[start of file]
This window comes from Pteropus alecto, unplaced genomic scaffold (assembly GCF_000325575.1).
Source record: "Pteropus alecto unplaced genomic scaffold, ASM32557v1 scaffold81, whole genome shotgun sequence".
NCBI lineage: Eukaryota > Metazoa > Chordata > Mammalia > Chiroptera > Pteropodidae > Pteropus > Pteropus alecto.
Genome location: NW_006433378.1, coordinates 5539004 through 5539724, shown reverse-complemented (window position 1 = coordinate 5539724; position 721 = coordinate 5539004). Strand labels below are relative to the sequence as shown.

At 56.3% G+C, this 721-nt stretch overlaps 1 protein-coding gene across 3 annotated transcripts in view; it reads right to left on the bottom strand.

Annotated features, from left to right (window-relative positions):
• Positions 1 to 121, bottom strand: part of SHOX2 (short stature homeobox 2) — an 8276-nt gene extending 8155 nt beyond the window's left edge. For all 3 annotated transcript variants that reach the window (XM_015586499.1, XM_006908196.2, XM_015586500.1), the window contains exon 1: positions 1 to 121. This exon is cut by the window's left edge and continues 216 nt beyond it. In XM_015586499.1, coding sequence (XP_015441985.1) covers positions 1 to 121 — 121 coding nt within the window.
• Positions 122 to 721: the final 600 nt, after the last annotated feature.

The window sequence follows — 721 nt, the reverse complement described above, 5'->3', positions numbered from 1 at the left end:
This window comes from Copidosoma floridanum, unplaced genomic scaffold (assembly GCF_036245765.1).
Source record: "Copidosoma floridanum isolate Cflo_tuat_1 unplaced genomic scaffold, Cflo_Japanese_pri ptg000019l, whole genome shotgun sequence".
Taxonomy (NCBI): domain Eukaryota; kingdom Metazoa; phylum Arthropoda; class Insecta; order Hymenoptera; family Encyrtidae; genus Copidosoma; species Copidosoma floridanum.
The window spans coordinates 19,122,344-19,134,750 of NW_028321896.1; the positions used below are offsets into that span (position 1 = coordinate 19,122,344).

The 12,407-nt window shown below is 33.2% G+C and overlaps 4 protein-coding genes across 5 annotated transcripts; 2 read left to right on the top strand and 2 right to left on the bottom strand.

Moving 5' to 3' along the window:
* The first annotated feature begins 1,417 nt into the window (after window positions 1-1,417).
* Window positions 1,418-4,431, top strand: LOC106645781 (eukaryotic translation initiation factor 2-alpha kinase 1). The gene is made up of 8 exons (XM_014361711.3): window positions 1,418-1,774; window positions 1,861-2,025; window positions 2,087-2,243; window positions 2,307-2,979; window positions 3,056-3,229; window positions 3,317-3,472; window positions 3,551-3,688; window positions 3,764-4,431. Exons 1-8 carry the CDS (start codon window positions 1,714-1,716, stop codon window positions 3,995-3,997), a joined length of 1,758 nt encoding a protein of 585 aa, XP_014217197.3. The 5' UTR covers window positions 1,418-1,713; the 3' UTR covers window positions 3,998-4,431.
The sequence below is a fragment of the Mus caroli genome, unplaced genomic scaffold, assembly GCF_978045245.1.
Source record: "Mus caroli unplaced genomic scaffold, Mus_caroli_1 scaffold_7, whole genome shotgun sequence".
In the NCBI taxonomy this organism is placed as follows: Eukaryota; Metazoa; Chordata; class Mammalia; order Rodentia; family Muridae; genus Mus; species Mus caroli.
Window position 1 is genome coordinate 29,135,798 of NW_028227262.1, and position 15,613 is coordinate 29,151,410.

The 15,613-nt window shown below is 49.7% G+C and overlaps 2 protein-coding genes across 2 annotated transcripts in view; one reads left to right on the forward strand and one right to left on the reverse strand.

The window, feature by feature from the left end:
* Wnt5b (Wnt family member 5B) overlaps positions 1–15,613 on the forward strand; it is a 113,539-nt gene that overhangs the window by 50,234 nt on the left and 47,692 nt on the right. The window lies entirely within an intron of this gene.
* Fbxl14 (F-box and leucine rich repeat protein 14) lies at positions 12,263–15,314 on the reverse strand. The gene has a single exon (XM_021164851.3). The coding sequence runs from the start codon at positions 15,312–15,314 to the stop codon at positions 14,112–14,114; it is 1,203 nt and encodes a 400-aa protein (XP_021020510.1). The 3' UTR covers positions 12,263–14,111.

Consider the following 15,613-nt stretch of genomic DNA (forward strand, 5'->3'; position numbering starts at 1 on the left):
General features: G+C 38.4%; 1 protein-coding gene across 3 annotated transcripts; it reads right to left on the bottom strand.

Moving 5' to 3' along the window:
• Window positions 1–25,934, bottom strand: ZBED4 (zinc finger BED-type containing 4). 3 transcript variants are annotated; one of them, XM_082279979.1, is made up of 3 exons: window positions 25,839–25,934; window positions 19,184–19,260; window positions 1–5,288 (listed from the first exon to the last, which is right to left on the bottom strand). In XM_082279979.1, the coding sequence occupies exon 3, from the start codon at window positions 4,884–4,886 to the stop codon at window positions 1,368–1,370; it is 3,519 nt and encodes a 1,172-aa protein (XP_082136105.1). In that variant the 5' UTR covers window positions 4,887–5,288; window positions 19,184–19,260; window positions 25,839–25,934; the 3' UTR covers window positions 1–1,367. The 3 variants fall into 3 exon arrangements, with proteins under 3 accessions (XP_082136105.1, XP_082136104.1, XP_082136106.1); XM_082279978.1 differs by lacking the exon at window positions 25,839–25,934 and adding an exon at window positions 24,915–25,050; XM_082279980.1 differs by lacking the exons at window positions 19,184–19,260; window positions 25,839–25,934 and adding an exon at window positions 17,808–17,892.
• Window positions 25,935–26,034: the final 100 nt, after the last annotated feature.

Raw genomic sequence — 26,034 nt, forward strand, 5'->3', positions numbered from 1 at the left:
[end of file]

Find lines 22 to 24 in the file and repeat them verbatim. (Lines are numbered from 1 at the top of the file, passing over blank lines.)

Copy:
The 15,613-nt window shown below is 49.7% G+C and overlaps 2 protein-coding genes across 2 annotated transcripts in view; one reads left to right on the forward strand and one right to left on the reverse strand.

The window, feature by feature from the left end:
* Wnt5b (Wnt family member 5B) overlaps positions 1–15,613 on the forward strand; it is a 113,539-nt gene that overhangs the window by 50,234 nt on the left and 47,692 nt on the right. The window lies entirely within an intron of this gene.